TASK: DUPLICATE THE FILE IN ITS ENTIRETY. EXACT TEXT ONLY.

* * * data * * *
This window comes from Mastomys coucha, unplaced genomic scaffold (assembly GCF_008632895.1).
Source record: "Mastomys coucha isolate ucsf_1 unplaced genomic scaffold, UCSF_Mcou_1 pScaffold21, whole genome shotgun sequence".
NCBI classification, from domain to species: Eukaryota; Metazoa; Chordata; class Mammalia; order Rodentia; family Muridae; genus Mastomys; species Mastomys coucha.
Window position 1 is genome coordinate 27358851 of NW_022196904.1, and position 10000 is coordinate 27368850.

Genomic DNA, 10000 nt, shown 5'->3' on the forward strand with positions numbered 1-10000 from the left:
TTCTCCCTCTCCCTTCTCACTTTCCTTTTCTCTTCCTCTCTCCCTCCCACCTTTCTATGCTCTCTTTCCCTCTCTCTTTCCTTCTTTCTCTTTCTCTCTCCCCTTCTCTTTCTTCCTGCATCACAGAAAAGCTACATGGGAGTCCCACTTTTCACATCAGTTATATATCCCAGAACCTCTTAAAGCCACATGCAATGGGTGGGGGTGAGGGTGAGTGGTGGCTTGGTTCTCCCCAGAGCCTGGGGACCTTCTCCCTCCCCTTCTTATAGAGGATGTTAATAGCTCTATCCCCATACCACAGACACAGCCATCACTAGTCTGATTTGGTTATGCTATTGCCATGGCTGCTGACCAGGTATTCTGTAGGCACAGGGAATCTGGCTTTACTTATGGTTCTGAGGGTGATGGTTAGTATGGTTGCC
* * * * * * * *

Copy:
This window comes from Mastomys coucha, unplaced genomic scaffold (assembly GCF_008632895.1).
Source record: "Mastomys coucha isolate ucsf_1 unplaced genomic scaffold, UCSF_Mcou_1 pScaffold21, whole genome shotgun sequence".
NCBI classification, from domain to species: Eukaryota; Metazoa; Chordata; class Mammalia; order Rodentia; family Muridae; genus Mastomys; species Mastomys coucha.
Window position 1 is genome coordinate 27358851 of NW_022196904.1, and position 10000 is coordinate 27368850.

Genomic DNA, 10000 nt, shown 5'->3' on the forward strand with positions numbered 1-10000 from the left:
TTCTCCCTCTCCCTTCTCACTTTCCTTTTCTCTTCCTCTCTCCCTCCCACCTTTCTATGCTCTCTTTCCCTCTCTCTTTCCTTCTTTCTCTTTCTCTCTCCCCTTCTCTTTCTTCCTGCATCACAGAAAAGCTACATGGGAGTCCCACTTTTCACATCAGTTATATATCCCAGAACCTCTTAAAGCCACATGCAATGGGTGGGGGTGAGGGTGAGTGGTGGCTTGGTTCTCCCCAGAGCCTGGGGACCTTCTCCCTCCCCTTCTTATAGAGGATGTTAATAGCTCTATCCCCATACCACAGACACAGCCATCACTAGTCTGATTTGGTTATGCTATTGCCATGGCTGCTGACCAGGTATTCTGTAGGCACAGGGAATCTGGCTTTACTTATGGTTCTGAGGGTGATGGTTAGTATGGTTGCC